The Gas2 family protein Pigs is a microtubule +TIP that affects cytoskeleton organisation

J Cell Sci. 2016 Jan 1;129(1):121-34. doi: 10.1242/jcs.176230. Epub 2015 Nov 19.


Coordination between different cytoskeletal systems is crucial for many cell biological functions, including cell migration and mitosis, and also plays an important role during tissue morphogenesis. Proteins of the class of cytoskeletal crosslinkers, or cytolinkers, have the ability to interact with more than one cytoskeletal system at a time and are prime candidates to mediate any coordination. One such class comprises the Gas2-like proteins, combining a conserved calponin-homology-type actin-binding domain and a Gas2 domain predicted to bind microtubules (MTs). This domain combination is also found in spectraplakins, huge cytolinkers that play important roles in many tissues in both invertebrates and vertebrates. Here, we dissect the ability of the single Drosophila Gas2-like protein Pigs to interact with both actin and MT cytoskeletons, both in vitro and in vivo, and illustrate complex regulatory interactions that determine the localisation of Pigs to and its effects on the cytoskeleton.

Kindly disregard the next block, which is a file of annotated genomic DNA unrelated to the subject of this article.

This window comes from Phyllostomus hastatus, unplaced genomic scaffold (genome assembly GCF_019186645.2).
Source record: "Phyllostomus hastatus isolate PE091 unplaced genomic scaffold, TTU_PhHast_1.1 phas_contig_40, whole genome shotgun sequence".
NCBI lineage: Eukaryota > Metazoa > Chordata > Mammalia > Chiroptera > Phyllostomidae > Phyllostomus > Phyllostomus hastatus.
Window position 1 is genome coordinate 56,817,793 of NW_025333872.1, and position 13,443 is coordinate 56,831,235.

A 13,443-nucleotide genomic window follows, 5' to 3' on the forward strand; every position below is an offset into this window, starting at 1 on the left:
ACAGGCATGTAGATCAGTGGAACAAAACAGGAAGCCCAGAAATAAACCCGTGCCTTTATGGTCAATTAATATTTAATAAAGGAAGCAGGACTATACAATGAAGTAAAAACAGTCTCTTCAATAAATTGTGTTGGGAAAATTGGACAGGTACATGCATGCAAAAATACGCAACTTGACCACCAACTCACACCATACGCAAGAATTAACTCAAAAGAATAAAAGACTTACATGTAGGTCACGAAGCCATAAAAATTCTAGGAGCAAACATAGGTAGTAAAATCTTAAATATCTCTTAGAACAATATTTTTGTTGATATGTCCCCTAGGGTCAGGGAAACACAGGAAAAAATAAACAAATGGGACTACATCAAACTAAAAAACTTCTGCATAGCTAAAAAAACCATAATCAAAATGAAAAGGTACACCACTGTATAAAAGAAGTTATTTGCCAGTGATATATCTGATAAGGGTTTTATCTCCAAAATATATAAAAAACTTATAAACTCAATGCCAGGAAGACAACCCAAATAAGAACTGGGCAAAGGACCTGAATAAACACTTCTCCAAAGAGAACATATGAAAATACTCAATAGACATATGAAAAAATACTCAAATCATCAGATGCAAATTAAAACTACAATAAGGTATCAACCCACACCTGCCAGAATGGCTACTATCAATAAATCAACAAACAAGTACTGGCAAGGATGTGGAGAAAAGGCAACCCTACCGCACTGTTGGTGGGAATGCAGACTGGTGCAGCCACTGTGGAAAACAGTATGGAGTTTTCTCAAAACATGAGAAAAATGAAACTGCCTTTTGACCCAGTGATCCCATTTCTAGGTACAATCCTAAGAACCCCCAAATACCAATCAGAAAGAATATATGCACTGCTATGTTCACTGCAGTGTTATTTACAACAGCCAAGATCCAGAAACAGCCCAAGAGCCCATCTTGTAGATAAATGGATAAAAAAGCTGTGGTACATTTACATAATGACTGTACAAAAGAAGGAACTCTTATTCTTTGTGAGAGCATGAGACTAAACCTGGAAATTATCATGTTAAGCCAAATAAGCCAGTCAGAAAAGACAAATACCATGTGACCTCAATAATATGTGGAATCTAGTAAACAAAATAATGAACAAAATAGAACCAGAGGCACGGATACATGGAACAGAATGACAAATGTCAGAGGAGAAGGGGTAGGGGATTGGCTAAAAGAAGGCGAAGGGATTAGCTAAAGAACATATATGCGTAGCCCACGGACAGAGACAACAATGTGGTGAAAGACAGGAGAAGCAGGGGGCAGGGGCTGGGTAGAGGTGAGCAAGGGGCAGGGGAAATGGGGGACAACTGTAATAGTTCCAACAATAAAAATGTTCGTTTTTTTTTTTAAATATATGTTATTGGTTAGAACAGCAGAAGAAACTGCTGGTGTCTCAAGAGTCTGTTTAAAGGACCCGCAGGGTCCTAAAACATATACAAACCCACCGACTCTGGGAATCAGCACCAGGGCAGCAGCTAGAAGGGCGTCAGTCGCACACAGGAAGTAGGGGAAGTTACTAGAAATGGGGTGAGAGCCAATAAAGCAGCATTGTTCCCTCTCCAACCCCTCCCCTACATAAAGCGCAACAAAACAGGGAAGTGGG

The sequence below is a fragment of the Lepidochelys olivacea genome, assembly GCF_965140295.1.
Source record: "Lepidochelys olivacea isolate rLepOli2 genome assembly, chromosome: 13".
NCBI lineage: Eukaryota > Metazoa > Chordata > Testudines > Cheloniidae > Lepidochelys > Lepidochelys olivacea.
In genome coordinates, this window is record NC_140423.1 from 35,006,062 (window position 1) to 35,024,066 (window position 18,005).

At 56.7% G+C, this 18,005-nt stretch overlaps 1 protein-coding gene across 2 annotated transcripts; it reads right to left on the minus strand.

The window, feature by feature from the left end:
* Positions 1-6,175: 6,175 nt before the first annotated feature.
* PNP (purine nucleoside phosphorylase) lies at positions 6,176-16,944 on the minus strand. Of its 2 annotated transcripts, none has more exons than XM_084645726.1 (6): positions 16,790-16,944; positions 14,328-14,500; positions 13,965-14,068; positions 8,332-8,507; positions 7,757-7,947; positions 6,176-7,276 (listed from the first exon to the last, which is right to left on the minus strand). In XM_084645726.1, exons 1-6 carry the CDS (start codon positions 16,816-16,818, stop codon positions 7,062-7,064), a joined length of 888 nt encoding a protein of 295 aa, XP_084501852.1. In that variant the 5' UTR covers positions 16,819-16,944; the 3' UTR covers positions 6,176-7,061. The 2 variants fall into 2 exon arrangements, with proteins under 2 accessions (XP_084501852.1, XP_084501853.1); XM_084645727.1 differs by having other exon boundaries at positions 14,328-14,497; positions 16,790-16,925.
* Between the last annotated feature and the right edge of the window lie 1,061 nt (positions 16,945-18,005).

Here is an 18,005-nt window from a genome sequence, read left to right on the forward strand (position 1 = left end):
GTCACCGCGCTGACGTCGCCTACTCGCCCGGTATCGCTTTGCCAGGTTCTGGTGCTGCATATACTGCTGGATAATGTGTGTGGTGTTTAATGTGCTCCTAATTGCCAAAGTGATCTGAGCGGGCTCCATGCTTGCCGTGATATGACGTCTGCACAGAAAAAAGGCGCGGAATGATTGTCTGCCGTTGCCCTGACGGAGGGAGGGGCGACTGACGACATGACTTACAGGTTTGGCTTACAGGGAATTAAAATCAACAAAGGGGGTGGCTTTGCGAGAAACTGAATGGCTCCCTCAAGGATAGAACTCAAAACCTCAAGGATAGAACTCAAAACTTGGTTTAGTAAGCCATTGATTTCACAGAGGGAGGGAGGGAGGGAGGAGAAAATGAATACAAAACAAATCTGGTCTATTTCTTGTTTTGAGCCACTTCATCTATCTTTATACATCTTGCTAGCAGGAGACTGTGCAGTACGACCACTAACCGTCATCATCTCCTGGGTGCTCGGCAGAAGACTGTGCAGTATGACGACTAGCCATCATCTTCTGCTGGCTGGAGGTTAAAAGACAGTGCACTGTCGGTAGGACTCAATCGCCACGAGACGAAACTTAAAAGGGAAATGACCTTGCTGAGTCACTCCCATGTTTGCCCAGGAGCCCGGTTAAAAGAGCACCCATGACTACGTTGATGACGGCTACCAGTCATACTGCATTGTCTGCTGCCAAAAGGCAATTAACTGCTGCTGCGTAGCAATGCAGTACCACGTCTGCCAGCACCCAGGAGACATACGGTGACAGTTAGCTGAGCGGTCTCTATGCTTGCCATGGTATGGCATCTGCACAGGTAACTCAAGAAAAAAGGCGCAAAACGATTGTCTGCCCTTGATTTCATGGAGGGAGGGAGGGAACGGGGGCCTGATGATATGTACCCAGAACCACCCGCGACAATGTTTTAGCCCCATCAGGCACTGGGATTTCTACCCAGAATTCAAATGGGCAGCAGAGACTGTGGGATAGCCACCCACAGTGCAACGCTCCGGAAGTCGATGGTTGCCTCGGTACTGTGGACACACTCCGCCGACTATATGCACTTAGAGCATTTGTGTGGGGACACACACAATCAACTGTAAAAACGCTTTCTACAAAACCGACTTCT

Keywords: Actin; Cytolinker; Cytoskeleton; Drosophila; Gas2-like; Microtubule.

Publication types

  • Research Support, N.I.H., Extramural
  • Research Support, Non-U.S. Gov't

MeSH terms

  • Actin Cytoskeleton / metabolism
  • Actins / metabolism
  • Amino Acid Motifs
  • Animals
  • Cell Polarity*
  • Cells, Cultured
  • Drosophila Proteins / chemistry
  • Drosophila Proteins / genetics
  • Drosophila Proteins / metabolism*
  • Drosophila melanogaster / metabolism*
  • Intracellular Signaling Peptides and Proteins / chemistry
  • Intracellular Signaling Peptides and Proteins / genetics
  • Intracellular Signaling Peptides and Proteins / metabolism*
  • Microtubules / metabolism*
  • Mutation / genetics
  • Protein Binding
  • Protein Structure, Tertiary


  • Actins
  • Drosophila Proteins
  • Intracellular Signaling Peptides and Proteins
  • Pigs protein, Drosophila